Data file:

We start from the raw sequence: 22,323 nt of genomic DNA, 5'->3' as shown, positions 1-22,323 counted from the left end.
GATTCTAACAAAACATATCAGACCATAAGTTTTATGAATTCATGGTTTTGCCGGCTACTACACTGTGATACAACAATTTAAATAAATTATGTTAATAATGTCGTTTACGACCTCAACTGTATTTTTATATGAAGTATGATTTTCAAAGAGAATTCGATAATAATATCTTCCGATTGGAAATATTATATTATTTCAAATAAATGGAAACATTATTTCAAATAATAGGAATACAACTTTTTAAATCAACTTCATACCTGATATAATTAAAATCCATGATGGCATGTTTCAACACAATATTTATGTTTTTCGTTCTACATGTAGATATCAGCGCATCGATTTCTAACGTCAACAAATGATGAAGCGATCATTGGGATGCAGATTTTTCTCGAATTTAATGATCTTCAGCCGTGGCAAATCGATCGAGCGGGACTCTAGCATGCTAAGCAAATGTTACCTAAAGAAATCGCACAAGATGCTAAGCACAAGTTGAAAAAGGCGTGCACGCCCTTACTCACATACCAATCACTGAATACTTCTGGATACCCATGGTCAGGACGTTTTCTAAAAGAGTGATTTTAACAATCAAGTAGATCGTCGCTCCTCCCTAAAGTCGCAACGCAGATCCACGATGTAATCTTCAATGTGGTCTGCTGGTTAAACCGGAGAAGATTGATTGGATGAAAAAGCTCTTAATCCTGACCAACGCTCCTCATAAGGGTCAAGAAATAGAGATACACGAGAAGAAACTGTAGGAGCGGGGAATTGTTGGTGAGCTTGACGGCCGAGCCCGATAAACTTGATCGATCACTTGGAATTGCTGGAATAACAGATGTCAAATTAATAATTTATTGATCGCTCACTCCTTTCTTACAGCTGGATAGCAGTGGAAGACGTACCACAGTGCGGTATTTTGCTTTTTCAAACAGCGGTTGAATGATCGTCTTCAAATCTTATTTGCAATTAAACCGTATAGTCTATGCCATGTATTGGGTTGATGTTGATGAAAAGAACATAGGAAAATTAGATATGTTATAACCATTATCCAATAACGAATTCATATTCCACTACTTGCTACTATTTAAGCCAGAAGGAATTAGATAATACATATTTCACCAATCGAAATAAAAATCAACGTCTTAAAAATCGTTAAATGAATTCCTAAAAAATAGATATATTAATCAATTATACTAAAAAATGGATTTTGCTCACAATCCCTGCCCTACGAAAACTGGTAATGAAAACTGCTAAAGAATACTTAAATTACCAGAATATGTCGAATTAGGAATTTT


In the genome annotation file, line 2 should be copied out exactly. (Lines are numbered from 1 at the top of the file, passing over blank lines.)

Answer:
GATTCTAACAAAACATATCAGACCATAAGTTTTATGAATTCATGGTTTTGCCGGCTACTACACTGTGATACAACAATTTAAATAAATTATGTTAATAATGTCGTTTACGACCTCAACTGTATTTTTATATGAAGTATGATTTTCAAAGAGAATTCGATAATAATATCTTCCGATTGGAAATATTATATTATTTCAAATAAATGGAAACATTATTTCAAATAATAGGAATACAACTTTTTAAATCAACTTCATACCTGATATAATTAAAATCCATGATGGCATGTTTCAACACAATATTTATGTTTTTCGTTCTACATGTAGATATCAGCGCATCGATTTCTAACGTCAACAAATGATGAAGCGATCATTGGGATGCAGATTTTTCTCGAATTTAATGATCTTCAGCCGTGGCAAATCGATCGAGCGGGACTCTAGCATGCTAAGCAAATGTTACCTAAAGAAATCGCACAAGATGCTAAGCACAAGTTGAAAAAGGCGTGCACGCCCTTACTCACATACCAATCACTGAATACTTCTGGATACCCATGGTCAGGACGTTTTCTAAAAGAGTGATTTTAACAATCAAGTAGATCGTCGCTCCTCCCTAAAGTCGCAACGCAGATCCACGATGTAATCTTCAATGTGGTCTGCTGGTTAAACCGGAGAAGATTGATTGGATGAAAAAGCTCTTAATCCTGACCAACGCTCCTCATAAGGGTCAAGAAATAGAGATACACGAGAAGAAACTGTAGGAGCGGGGAATTGTTGGTGAGCTTGACGGCCGAGCCCGATAAACTTGATCGATCACTTGGAATTGCTGGAATAACAGATGTCAAATTAATAATTTATTGATCGCTCACTCCTTTCTTACAGCTGGATAGCAGTGGAAGACGTACCACAGTGCGGTATTTTGCTTTTTCAAACAGCGGTTGAATGATCGTCTTCAAATCTTATTTGCAATTAAACCGTATAGTCTATGCCATGTATTGGGTTGATGTTGATGAAAAGAACATAGGAAAATTAGATATGTTATAACCATTATCCAATAACGAATTCATATTCCACTACTTGCTACTATTTAAGCCAGAAGGAATTAGATAATACATATTTCACCAATCGAAATAAAAATCAACGTCTTAAAAATCGTTAAATGAATTCCTAAAAAATAGATATATTAATCAATTATACTAAAAAATGGATTTTGCTCACAATCCCTGCCCTACGAAAACTGGTAATGAAAACTGCTAAAGAATACTTAAATTACCAGAATATGTCGAATTAGGAATTTT